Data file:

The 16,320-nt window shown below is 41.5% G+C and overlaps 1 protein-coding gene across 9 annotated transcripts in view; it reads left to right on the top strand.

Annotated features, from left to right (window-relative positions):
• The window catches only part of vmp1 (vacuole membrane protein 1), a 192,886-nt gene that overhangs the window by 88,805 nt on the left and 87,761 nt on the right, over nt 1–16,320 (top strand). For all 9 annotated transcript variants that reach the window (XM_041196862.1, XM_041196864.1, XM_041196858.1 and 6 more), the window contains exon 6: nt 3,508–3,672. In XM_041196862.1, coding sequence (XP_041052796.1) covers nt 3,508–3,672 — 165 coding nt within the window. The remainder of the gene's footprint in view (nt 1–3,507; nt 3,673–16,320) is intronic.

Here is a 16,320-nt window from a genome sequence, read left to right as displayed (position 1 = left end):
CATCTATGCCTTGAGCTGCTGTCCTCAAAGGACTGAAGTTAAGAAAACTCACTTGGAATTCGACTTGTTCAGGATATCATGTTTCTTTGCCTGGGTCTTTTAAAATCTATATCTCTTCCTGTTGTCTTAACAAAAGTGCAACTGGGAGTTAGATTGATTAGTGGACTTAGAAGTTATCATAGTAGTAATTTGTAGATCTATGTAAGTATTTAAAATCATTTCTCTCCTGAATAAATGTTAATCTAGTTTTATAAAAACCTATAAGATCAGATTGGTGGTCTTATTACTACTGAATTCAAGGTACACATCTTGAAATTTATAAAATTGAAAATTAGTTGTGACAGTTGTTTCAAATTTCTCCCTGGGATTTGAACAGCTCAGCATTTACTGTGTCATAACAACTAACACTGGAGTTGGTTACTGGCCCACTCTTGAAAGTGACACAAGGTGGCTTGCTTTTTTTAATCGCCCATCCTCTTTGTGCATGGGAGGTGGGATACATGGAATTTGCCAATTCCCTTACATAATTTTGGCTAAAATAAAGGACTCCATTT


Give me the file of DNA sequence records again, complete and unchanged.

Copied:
The 16,320-nt window shown below is 41.5% G+C and overlaps 1 protein-coding gene across 9 annotated transcripts in view; it reads left to right on the top strand.

Annotated features, from left to right (window-relative positions):
• The window catches only part of vmp1 (vacuole membrane protein 1), a 192,886-nt gene that overhangs the window by 88,805 nt on the left and 87,761 nt on the right, over nt 1–16,320 (top strand). For all 9 annotated transcript variants that reach the window (XM_041196862.1, XM_041196864.1, XM_041196858.1 and 6 more), the window contains exon 6: nt 3,508–3,672. In XM_041196862.1, coding sequence (XP_041052796.1) covers nt 3,508–3,672 — 165 coding nt within the window. The remainder of the gene's footprint in view (nt 1–3,507; nt 3,673–16,320) is intronic.

Here is a 16,320-nt window from a genome sequence, read left to right as displayed (position 1 = left end):
CATCTATGCCTTGAGCTGCTGTCCTCAAAGGACTGAAGTTAAGAAAACTCACTTGGAATTCGACTTGTTCAGGATATCATGTTTCTTTGCCTGGGTCTTTTAAAATCTATATCTCTTCCTGTTGTCTTAACAAAAGTGCAACTGGGAGTTAGATTGATTAGTGGACTTAGAAGTTATCATAGTAGTAATTTGTAGATCTATGTAAGTATTTAAAATCATTTCTCTCCTGAATAAATGTTAATCTAGTTTTATAAAAACCTATAAGATCAGATTGGTGGTCTTATTACTACTGAATTCAAGGTACACATCTTGAAATTTATAAAATTGAAAATTAGTTGTGACAGTTGTTTCAAATTTCTCCCTGGGATTTGAACAGCTCAGCATTTACTGTGTCATAACAACTAACACTGGAGTTGGTTACTGGCCCACTCTTGAAAGTGACACAAGGTGGCTTGCTTTTTTTAATCGCCCATCCTCTTTGTGCATGGGAGGTGGGATACATGGAATTTGCCAATTCCCTTACATAATTTTGGCTAAAATAAAGGACTCCATTT